Across the Country, Widespread Praise for Wall Street Reform Bill

Here is a roundup of editorials from last week that show the immense support for Wall Street reform:

USA Today Editorial: Mindless partisanship mars passage of banking reform: “The financial reform measure, though far from perfect, is clearly a step toward making the system safer. It restricts risky trading, requires banks to maintain stronger balance sheets and sets up an orderly process for liquidating those that fail…All in all, however, financial reform is a victory for consumers and economic soundness, even if overheated rhetoric and senseless partisanship nearly kept it from happening.”

New York Times Editorial: Congress Passes Financial Reform: “On Thursday, Senator Mitch McConnell of Kentucky, the Republican leader, lashed out at what he called a “government-driven solution,” while the senior Republican on the banking committee, Richard Shelby of Alabama, bemoaned “vast new bureaucracies.” Those are convenient and time-tested bugaboos to campaign by, but they ignore the urgent needs the bill addresses, and its achievements. Those include resolution procedures to help ensure that shareholders and creditors — not taxpayers — bear the losses when big financial institutions fail; new capital requirements for banks and other curbs to help quell speculative excess, including the regulation of derivatives and restrictions on proprietary trading.”

St. Petersburg Times Editorial: Financial reform is victory for Obama, consumers: “The financial regulatory reforms approved Thursday by the Senate and sent to President Barack Obama will provide important consumer protections and place new restraints on the ability of banks to make the kinds of investments that contributed to the economic meltdown…The bill covers plenty of ground. Companies that own commercial banks no longer will be able to speculate with their own profits, and the banks will be able to invest just 3 percent of their capital in private equity or hedge funds. Credit rating agencies that helped fuel the economic collapse by giving high marks to junk investments could be held liable for investors’ losses if they act recklessly. A new council of regulators will look for threats to the financial system to head off another too-big-to-fail scenario — and the costs of shutting down those that do fail would be paid by the surviving companies instead of taxpayers. A new consumer protection office within the Federal Reserve will oversee such services as mortgages, credit cards and short-term loans.”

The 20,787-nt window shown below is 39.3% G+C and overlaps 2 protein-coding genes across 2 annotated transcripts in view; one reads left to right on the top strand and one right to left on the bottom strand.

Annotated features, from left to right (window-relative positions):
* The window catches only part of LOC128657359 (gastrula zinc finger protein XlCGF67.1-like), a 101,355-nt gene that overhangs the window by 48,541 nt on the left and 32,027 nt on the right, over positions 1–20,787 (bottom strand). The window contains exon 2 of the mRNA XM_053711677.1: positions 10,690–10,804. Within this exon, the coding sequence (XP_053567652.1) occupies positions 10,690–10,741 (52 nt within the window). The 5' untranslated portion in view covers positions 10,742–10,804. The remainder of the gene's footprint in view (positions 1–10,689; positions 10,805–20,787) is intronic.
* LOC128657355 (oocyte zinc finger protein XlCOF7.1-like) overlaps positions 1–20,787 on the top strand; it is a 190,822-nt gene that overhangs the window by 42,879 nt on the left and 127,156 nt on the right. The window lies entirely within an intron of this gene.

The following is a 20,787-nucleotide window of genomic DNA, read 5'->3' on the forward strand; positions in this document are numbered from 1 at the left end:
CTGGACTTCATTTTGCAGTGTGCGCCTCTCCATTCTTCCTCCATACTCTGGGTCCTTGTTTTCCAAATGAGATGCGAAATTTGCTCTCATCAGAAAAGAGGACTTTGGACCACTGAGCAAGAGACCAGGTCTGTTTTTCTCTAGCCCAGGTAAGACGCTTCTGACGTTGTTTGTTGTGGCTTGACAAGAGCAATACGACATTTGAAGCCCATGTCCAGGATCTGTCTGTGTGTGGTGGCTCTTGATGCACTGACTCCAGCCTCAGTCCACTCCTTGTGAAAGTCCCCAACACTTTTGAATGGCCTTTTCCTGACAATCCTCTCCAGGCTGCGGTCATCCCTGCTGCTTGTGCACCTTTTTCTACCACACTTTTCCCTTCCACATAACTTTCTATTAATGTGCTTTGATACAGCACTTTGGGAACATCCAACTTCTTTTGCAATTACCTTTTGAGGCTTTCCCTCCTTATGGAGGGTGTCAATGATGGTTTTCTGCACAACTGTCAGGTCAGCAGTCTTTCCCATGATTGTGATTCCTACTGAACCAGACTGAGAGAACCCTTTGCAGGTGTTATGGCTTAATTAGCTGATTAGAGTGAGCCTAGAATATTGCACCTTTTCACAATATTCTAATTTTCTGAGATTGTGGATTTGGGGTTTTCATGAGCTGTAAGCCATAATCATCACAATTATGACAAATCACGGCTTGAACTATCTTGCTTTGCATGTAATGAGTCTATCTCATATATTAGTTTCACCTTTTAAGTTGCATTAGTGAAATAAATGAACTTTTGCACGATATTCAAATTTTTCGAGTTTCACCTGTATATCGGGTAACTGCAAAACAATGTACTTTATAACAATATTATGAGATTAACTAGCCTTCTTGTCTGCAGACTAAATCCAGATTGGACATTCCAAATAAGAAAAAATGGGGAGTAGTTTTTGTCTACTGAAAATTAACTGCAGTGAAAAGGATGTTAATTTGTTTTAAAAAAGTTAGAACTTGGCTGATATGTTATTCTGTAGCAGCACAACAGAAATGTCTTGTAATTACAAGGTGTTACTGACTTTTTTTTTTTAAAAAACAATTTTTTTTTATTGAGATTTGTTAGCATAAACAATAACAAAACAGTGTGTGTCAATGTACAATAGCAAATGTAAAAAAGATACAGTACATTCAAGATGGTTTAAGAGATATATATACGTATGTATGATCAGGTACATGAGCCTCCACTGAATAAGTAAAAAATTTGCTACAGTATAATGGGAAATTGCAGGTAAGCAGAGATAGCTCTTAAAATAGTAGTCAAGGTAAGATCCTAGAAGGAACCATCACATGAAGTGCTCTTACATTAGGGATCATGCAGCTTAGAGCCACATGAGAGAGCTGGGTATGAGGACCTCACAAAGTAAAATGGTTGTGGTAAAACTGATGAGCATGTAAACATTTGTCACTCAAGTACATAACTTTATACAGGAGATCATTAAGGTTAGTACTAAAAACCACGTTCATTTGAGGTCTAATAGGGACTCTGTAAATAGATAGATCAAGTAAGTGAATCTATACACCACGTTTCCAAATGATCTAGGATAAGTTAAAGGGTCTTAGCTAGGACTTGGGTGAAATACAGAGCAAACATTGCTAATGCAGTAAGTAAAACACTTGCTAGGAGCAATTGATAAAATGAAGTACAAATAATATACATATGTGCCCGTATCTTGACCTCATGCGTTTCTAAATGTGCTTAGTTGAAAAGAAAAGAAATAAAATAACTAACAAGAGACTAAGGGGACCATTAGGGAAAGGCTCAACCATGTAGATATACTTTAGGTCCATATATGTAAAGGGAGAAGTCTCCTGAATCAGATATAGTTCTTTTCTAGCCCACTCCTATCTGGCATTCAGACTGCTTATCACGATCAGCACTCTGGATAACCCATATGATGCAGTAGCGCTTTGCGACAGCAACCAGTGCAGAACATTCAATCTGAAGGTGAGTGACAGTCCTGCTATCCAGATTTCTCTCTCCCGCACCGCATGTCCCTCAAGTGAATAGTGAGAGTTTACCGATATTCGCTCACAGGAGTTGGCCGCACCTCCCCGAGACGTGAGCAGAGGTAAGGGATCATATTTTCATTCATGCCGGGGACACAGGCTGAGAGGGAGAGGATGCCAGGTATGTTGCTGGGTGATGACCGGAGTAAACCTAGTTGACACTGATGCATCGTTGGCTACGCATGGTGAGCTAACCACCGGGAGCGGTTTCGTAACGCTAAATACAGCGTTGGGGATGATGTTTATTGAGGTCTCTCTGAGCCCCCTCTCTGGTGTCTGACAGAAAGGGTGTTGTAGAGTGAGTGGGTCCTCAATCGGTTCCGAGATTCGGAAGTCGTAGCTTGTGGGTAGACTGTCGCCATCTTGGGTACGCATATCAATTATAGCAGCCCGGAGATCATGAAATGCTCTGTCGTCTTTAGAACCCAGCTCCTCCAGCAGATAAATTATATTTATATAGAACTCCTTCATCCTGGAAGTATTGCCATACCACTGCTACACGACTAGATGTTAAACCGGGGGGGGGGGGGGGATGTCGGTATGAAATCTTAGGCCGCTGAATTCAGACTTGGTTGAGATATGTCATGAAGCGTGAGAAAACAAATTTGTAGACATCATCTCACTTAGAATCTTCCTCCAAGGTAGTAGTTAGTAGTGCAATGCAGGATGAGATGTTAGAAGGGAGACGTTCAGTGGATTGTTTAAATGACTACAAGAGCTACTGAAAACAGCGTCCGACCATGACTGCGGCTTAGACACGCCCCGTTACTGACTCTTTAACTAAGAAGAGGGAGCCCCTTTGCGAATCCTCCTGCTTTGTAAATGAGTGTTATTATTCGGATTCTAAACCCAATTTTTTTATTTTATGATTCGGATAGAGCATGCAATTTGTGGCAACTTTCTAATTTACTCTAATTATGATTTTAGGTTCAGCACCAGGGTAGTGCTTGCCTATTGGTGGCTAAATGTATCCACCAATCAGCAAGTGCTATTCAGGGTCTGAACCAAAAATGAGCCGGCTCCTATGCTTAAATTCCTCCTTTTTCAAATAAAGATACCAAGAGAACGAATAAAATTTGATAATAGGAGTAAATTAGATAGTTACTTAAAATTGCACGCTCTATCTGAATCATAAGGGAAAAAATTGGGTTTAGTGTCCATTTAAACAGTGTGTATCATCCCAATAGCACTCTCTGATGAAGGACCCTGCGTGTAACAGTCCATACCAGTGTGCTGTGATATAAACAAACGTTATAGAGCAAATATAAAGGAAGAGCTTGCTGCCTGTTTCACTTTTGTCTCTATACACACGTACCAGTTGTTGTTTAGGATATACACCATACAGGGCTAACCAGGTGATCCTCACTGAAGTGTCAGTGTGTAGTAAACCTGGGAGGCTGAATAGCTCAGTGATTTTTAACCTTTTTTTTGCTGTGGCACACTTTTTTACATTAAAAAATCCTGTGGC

Santa Fe New Mexican: Finally, finance reform — or at least a start … “It calls for a council of top officials, headed by the treasury secretary, to look for threats to the financial system — and to take over failing institutions, leaving shareholders to shoulder any losses…It will create a consumer financial protection bureau, one with teeth, to be part of a strengthened Federal Reserve. It imposes new rules and restrictions on mortgage lenders, and it will lead to new pricing for interchange fees charged by debit card issuers…All very distasteful to the Senate Republicans, all but two or three of whom fought reform every step of the way; they’re excoriating it as a “2,300-page legislative monster” that’ll create vast new bureaucracies. Maybe — but opposition senators can thank themselves and three decades of coziness with financiers for the mess they made — and the need to clean it up.”

Providence Journal Editorial: “The measure…will help discourage some of the worst corruption and irresponsibility in the financial sector — though not as much as would a revival of partnerships motivated by fiduciary duty, unlike many publicly held and thus less principled banks, and splitting up “the too-big-to-fail” institutions…Anything that makes the necessary but dangerously too-big sector less of a force in the U.S. economy will be good for most of us. More money, please, for, say, inventors, engineers, physicians, factory workers, entrepreneurs and many others, and a tad less money for people making money by manipulating it.”

Raleigh News & Observer Editorial: “The new Consumer Financial Protection Bureau, a hallmark of President Obama’s financial overhaul proposals that were given final approval yesterday in Congress, is a good stroke for average people. It’s designed to offer protection from predators when it comes to mortgages, credit cards and various big-bank products. The bureau will be a sort of clearinghouse for information and an enforcer of regulations.”